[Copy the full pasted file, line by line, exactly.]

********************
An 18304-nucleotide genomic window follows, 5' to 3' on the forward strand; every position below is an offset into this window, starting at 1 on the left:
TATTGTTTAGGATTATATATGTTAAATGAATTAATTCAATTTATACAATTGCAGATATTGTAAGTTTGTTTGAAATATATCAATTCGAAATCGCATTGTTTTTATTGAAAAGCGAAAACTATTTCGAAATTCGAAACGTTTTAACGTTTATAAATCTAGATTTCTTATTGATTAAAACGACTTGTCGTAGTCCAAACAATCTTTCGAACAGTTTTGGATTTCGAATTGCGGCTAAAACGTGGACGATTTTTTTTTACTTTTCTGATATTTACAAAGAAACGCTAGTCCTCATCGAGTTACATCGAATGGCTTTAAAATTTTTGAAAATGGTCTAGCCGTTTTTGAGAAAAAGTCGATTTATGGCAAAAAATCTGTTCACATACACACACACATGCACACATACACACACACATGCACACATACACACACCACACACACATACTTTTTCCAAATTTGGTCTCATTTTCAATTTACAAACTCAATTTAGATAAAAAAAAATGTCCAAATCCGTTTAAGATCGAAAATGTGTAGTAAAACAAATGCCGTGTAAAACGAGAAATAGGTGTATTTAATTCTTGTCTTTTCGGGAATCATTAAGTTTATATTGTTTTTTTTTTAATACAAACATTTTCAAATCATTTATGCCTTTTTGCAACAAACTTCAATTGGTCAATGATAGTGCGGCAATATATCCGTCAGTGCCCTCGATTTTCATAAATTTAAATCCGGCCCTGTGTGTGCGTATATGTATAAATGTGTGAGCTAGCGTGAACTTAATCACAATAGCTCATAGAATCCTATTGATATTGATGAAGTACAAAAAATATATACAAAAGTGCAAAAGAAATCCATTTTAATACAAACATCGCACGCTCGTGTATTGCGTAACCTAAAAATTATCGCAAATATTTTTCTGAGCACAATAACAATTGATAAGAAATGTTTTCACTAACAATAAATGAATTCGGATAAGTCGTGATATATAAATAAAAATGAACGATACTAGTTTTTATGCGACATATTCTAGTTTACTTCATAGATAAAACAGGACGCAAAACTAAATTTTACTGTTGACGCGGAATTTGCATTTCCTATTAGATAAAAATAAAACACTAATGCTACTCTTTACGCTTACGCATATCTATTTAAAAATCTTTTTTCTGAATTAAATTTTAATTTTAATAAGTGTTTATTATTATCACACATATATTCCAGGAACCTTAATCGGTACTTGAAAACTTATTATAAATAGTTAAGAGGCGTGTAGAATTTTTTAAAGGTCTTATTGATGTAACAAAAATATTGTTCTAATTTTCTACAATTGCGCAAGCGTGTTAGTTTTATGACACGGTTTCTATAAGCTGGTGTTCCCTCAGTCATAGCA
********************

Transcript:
An 18304-nucleotide genomic window follows, 5' to 3' on the forward strand; every position below is an offset into this window, starting at 1 on the left:
TATTGTTTAGGATTATATATGTTAAATGAATTAATTCAATTTATACAATTGCAGATATTGTAAGTTTGTTTGAAATATATCAATTCGAAATCGCATTGTTTTTATTGAAAAGCGAAAACTATTTCGAAATTCGAAACGTTTTAACGTTTATAAATCTAGATTTCTTATTGATTAAAACGACTTGTCGTAGTCCAAACAATCTTTCGAACAGTTTTGGATTTCGAATTGCGGCTAAAACGTGGACGATTTTTTTTTACTTTTCTGATATTTACAAAGAAACGCTAGTCCTCATCGAGTTACATCGAATGGCTTTAAAATTTTTGAAAATGGTCTAGCCGTTTTTGAGAAAAAGTCGATTTATGGCAAAAAATCTGTTCACATACACACACACATGCACACATACACACACACATGCACACATACACACACCACACACACATACTTTTTCCAAATTTGGTCTCATTTTCAATTTACAAACTCAATTTAGATAAAAAAAAATGTCCAAATCCGTTTAAGATCGAAAATGTGTAGTAAAACAAATGCCGTGTAAAACGAGAAATAGGTGTATTTAATTCTTGTCTTTTCGGGAATCATTAAGTTTATATTGTTTTTTTTTTAATACAAACATTTTCAAATCATTTATGCCTTTTTGCAACAAACTTCAATTGGTCAATGATAGTGCGGCAATATATCCGTCAGTGCCCTCGATTTTCATAAATTTAAATCCGGCCCTGTGTGTGCGTATATGTATAAATGTGTGAGCTAGCGTGAACTTAATCACAATAGCTCATAGAATCCTATTGATATTGATGAAGTACAAAAAATATATACAAAAGTGCAAAAGAAATCCATTTTAATACAAACATCGCACGCTCGTGTATTGCGTAACCTAAAAATTATCGCAAATATTTTTCTGAGCACAATAACAATTGATAAGAAATGTTTTCACTAACAATAAATGAATTCGGATAAGTCGTGATATATAAATAAAAATGAACGATACTAGTTTTTATGCGACATATTCTAGTTTACTTCATAGATAAAACAGGACGCAAAACTAAATTTTACTGTTGACGCGGAATTTGCATTTCCTATTAGATAAAAATAAAACACTAATGCTACTCTTTACGCTTACGCATATCTATTTAAAAATCTTTTTTCTGAATTAAATTTTAATTTTAATAAGTGTTTATTATTATCACACATATATTCCAGGAACCTTAATCGGTACTTGAAAACTTATTATAAATAGTTAAGAGGCGTGTAGAATTTTTTAAAGGTCTTATTGATGTAACAAAAATATTGTTCTAATTTTCTACAATTGCGCAAGCGTGTTAGTTTTATGACACGGTTTCTATAAGCTGGTGTTCCCTCAGTCATAGCA